Wednesday, April 2, 2008

English Dialects: American and British - part 3

Here is a good site regarding dialects in the British Isles. As the author says, "There is a problem in identifying any dialect as the standard, since this implies that other dialects are inferior or wrong. In the case of spoken English, we have good evidence that such prejudice exists - so there is an exaggerated danger that, in referring to a standard, we will strengthen what is already a tyranny. It may help to note that Standard English, too, is a dialect - albeit one that is no longer found in any one region of Britain." How enlightening! We are teaching a dialect of English that no longer exists as a regional representation. Perhaps this is the ideal situation, and it would be if it were not for the social stratification and oppression that accompanies the domination of RP.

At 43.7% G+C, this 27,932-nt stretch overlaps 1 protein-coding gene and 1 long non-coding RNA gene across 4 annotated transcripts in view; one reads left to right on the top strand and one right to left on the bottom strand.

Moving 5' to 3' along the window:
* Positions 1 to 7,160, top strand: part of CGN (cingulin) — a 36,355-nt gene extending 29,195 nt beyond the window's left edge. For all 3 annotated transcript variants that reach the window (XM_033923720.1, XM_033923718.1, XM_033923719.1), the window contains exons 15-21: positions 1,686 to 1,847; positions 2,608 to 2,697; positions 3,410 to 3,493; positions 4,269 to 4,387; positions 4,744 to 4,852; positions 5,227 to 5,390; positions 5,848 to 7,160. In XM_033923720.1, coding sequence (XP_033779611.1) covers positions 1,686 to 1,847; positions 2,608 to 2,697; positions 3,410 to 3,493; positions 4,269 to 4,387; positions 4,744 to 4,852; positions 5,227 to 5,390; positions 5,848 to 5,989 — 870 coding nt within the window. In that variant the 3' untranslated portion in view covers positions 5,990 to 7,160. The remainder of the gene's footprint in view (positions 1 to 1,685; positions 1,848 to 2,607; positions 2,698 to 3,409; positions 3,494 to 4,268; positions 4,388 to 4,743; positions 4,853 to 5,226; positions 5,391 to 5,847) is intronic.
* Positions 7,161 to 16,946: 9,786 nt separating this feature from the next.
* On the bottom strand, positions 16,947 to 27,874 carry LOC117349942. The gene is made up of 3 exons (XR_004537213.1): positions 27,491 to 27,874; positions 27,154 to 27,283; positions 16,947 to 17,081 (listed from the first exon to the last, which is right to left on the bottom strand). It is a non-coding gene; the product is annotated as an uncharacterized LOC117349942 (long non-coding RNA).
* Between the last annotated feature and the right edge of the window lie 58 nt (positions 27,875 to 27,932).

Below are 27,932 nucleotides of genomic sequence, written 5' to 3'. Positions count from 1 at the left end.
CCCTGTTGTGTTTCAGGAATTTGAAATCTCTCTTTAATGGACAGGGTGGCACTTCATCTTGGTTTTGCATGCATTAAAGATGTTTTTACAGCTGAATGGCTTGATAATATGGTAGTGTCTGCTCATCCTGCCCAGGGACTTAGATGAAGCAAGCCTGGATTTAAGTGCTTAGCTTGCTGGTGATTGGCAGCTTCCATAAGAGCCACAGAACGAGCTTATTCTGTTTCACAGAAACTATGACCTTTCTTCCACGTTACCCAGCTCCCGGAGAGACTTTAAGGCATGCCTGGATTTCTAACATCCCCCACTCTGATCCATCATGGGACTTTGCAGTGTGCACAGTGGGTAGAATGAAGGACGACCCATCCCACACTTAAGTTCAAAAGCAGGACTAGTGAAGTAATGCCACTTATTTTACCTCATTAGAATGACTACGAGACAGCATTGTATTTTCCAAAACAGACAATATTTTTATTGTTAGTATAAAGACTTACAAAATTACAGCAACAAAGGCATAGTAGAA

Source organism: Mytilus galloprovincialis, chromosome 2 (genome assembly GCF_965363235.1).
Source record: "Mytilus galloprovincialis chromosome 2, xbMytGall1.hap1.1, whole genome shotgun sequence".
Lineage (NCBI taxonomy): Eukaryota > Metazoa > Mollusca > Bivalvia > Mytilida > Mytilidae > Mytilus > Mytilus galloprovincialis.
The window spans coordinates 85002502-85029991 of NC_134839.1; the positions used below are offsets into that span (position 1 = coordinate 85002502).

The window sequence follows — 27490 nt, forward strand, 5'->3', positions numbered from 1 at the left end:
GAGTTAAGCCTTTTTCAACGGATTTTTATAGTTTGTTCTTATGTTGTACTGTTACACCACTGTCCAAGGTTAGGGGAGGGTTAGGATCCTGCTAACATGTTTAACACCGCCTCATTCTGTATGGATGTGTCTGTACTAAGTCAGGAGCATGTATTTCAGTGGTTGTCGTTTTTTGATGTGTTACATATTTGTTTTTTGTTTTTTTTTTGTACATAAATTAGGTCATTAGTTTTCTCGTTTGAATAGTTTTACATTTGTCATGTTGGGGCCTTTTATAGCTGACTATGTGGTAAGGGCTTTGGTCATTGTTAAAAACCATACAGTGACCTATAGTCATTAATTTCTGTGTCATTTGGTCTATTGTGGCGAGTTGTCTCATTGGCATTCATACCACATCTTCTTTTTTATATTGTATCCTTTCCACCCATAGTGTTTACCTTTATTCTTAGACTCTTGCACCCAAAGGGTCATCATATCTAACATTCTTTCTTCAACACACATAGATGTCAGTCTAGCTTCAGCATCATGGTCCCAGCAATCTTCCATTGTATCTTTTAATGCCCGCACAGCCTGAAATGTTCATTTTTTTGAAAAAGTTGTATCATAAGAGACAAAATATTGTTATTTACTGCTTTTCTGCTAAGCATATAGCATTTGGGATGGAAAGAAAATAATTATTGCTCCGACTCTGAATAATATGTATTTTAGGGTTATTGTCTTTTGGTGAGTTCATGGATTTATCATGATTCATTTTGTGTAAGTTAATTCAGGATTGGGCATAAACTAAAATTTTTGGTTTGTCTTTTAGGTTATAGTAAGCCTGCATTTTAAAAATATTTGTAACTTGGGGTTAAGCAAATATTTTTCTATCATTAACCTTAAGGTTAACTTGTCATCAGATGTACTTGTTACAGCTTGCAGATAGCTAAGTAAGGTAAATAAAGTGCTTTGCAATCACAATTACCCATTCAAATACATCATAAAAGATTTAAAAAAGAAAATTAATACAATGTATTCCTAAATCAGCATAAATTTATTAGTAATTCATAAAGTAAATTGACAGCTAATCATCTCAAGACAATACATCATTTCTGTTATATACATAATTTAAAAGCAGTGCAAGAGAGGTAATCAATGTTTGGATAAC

Now consider which dialect of English can boast the largest number of native speakers. Without a doubt it is American English. Likewise, in spite of the brink of recession that the US is on, America is the world's largest economy. Britain as a whole comes somewhere near 5th. Consider that RP is really tied to England and then try to place England alone on the list of economies and you get the picture.

The opposing argument here in Poland goes something like this. England is closer than the U.S. and visas to work in England are no longer required. What they really mean is that visas to work in Ireland are no longer required, since far more Poles land there than in England. So RP does not really blend with the Irish Catholics' politics and ultimately places you on the outside even more than simply being a foreigner. Whereas, speaking the American dialect of English in Ireland is not nearly as offensive.

1 comment:

a said...

maaaan... boooooring... zZzZzZz... i'm first!

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